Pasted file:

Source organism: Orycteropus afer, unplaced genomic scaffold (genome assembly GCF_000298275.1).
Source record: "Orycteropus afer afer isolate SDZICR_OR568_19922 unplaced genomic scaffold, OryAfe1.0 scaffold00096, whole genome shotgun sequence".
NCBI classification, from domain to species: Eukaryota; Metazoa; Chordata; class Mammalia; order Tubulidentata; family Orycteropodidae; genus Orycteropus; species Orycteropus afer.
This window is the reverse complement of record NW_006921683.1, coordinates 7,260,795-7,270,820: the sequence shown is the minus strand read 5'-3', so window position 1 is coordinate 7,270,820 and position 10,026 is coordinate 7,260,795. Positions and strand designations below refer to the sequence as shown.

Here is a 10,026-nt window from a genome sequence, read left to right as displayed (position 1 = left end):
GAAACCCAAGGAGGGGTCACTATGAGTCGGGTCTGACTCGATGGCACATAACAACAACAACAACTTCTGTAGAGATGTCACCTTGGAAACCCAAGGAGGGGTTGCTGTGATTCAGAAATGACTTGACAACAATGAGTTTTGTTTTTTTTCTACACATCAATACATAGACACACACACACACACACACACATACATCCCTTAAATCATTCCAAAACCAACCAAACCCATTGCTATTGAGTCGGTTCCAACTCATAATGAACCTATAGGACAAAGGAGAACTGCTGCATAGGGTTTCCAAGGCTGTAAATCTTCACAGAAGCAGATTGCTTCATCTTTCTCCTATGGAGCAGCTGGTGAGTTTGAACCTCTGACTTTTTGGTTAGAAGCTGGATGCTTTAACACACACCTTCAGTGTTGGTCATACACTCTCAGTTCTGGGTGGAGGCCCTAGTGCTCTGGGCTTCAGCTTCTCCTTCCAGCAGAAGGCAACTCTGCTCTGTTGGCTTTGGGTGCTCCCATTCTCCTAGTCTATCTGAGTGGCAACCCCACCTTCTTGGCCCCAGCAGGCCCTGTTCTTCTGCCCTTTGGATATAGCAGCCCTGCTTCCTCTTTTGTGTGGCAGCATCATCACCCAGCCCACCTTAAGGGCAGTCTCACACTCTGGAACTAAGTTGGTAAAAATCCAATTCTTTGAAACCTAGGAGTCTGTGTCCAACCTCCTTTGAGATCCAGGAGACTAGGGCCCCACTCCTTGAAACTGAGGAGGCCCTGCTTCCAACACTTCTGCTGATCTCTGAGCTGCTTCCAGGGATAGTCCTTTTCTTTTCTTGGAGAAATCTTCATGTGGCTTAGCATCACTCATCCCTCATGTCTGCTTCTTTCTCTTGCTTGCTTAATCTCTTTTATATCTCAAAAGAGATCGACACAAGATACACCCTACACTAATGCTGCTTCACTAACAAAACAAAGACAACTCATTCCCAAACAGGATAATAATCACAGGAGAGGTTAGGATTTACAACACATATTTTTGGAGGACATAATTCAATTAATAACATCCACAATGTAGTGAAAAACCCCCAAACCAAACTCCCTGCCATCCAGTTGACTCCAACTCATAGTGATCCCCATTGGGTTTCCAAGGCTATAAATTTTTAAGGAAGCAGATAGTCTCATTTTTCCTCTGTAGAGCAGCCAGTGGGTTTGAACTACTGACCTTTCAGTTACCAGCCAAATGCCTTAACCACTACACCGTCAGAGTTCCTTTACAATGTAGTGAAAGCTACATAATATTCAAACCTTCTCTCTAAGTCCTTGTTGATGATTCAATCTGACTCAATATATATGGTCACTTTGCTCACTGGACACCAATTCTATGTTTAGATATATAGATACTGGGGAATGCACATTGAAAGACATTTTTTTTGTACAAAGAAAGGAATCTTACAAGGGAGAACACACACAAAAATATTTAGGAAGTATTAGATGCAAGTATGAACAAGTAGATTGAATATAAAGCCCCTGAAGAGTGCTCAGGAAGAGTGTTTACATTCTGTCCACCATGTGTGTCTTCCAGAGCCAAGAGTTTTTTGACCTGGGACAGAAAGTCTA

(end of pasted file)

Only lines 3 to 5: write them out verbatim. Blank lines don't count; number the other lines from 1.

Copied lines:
NCBI classification, from domain to species: Eukaryota; Metazoa; Chordata; class Mammalia; order Tubulidentata; family Orycteropodidae; genus Orycteropus; species Orycteropus afer.
This window is the reverse complement of record NW_006921683.1, coordinates 7,260,795-7,270,820: the sequence shown is the minus strand read 5'-3', so window position 1 is coordinate 7,270,820 and position 10,026 is coordinate 7,260,795. Positions and strand designations below refer to the sequence as shown.

Here is a 10,026-nt window from a genome sequence, read left to right as displayed (position 1 = left end):